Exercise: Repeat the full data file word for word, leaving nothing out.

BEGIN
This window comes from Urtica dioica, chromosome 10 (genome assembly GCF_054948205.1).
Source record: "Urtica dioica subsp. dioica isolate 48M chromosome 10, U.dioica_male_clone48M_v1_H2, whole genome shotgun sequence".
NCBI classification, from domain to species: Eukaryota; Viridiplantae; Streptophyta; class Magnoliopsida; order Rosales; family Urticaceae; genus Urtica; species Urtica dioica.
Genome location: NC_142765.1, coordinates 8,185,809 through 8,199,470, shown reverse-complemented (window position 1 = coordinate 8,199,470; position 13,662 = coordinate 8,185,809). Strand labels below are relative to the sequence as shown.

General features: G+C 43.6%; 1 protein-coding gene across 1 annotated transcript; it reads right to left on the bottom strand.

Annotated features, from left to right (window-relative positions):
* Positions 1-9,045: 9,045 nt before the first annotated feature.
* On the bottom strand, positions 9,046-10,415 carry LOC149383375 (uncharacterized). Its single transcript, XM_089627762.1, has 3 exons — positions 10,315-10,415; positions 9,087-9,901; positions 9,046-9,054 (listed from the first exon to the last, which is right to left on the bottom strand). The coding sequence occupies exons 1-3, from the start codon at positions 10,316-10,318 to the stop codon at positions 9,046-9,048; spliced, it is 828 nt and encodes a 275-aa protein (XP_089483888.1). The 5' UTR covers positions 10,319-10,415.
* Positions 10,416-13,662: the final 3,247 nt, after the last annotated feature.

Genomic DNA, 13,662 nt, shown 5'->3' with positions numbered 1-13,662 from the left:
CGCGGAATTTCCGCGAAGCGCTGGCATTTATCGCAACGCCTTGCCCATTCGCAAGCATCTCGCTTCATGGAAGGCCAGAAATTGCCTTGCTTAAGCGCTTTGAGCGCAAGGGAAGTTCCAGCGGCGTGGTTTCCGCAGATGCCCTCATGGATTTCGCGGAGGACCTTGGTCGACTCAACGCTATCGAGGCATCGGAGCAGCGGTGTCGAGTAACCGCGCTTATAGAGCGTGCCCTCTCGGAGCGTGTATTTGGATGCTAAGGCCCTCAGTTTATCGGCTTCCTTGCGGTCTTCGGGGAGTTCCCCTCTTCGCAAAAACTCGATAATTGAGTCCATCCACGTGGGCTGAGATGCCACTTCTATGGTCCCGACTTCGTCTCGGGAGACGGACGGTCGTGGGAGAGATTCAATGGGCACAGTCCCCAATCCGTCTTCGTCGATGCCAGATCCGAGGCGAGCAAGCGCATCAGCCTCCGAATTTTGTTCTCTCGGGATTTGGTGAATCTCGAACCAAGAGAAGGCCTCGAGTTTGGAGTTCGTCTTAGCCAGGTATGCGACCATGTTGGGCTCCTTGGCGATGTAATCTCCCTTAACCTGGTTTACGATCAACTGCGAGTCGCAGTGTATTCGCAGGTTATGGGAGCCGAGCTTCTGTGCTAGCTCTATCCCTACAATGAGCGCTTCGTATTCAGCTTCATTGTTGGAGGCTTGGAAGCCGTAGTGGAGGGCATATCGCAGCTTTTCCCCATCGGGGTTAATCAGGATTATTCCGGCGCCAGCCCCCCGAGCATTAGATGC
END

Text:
This window comes from Urtica dioica, chromosome 10 (genome assembly GCF_054948205.1).
Source record: "Urtica dioica subsp. dioica isolate 48M chromosome 10, U.dioica_male_clone48M_v1_H2, whole genome shotgun sequence".
NCBI classification, from domain to species: Eukaryota; Viridiplantae; Streptophyta; class Magnoliopsida; order Rosales; family Urticaceae; genus Urtica; species Urtica dioica.
Genome location: NC_142765.1, coordinates 8,185,809 through 8,199,470, shown reverse-complemented (window position 1 = coordinate 8,199,470; position 13,662 = coordinate 8,185,809). Strand labels below are relative to the sequence as shown.

General features: G+C 43.6%; 1 protein-coding gene across 1 annotated transcript; it reads right to left on the bottom strand.

Annotated features, from left to right (window-relative positions):
* Positions 1-9,045: 9,045 nt before the first annotated feature.
* On the bottom strand, positions 9,046-10,415 carry LOC149383375 (uncharacterized). Its single transcript, XM_089627762.1, has 3 exons — positions 10,315-10,415; positions 9,087-9,901; positions 9,046-9,054 (listed from the first exon to the last, which is right to left on the bottom strand). The coding sequence occupies exons 1-3, from the start codon at positions 10,316-10,318 to the stop codon at positions 9,046-9,048; spliced, it is 828 nt and encodes a 275-aa protein (XP_089483888.1). The 5' UTR covers positions 10,319-10,415.
* Positions 10,416-13,662: the final 3,247 nt, after the last annotated feature.

Genomic DNA, 13,662 nt, shown 5'->3' with positions numbered 1-13,662 from the left:
CGCGGAATTTCCGCGAAGCGCTGGCATTTATCGCAACGCCTTGCCCATTCGCAAGCATCTCGCTTCATGGAAGGCCAGAAATTGCCTTGCTTAAGCGCTTTGAGCGCAAGGGAAGTTCCAGCGGCGTGGTTTCCGCAGATGCCCTCATGGATTTCGCGGAGGACCTTGGTCGACTCAACGCTATCGAGGCATCGGAGCAGCGGTGTCGAGTAACCGCGCTTATAGAGCGTGCCCTCTCGGAGCGTGTATTTGGATGCTAAGGCCCTCAGTTTATCGGCTTCCTTGCGGTCTTCGGGGAGTTCCCCTCTTCGCAAAAACTCGATAATTGAGTCCATCCACGTGGGCTGAGATGCCACTTCTATGGTCCCGACTTCGTCTCGGGAGACGGACGGTCGTGGGAGAGATTCAATGGGCACAGTCCCCAATCCGTCTTCGTCGATGCCAGATCCGAGGCGAGCAAGCGCATCAGCCTCCGAATTTTGTTCTCTCGGGATTTGGTGAATCTCGAACCAAGAGAAGGCCTCGAGTTTGGAGTTCGTCTTAGCCAGGTATGCGACCATGTTGGGCTCCTTGGCGATGTAATCTCCCTTAACCTGGTTTACGATCAACTGCGAGTCGCAGTGTATTCGCAGGTTATGGGAGCCGAGCTTCTGTGCTAGCTCTATCCCTACAATGAGCGCTTCGTATTCAGCTTCATTGTTGGAGGCTTGGAAGCCGTAGTGGAGGGCATATCGCAGCTTTTCCCCATCGGGGTTAATCAGGATTATTCCGGCGCCAGCCCCCCGAGCATTAGATGC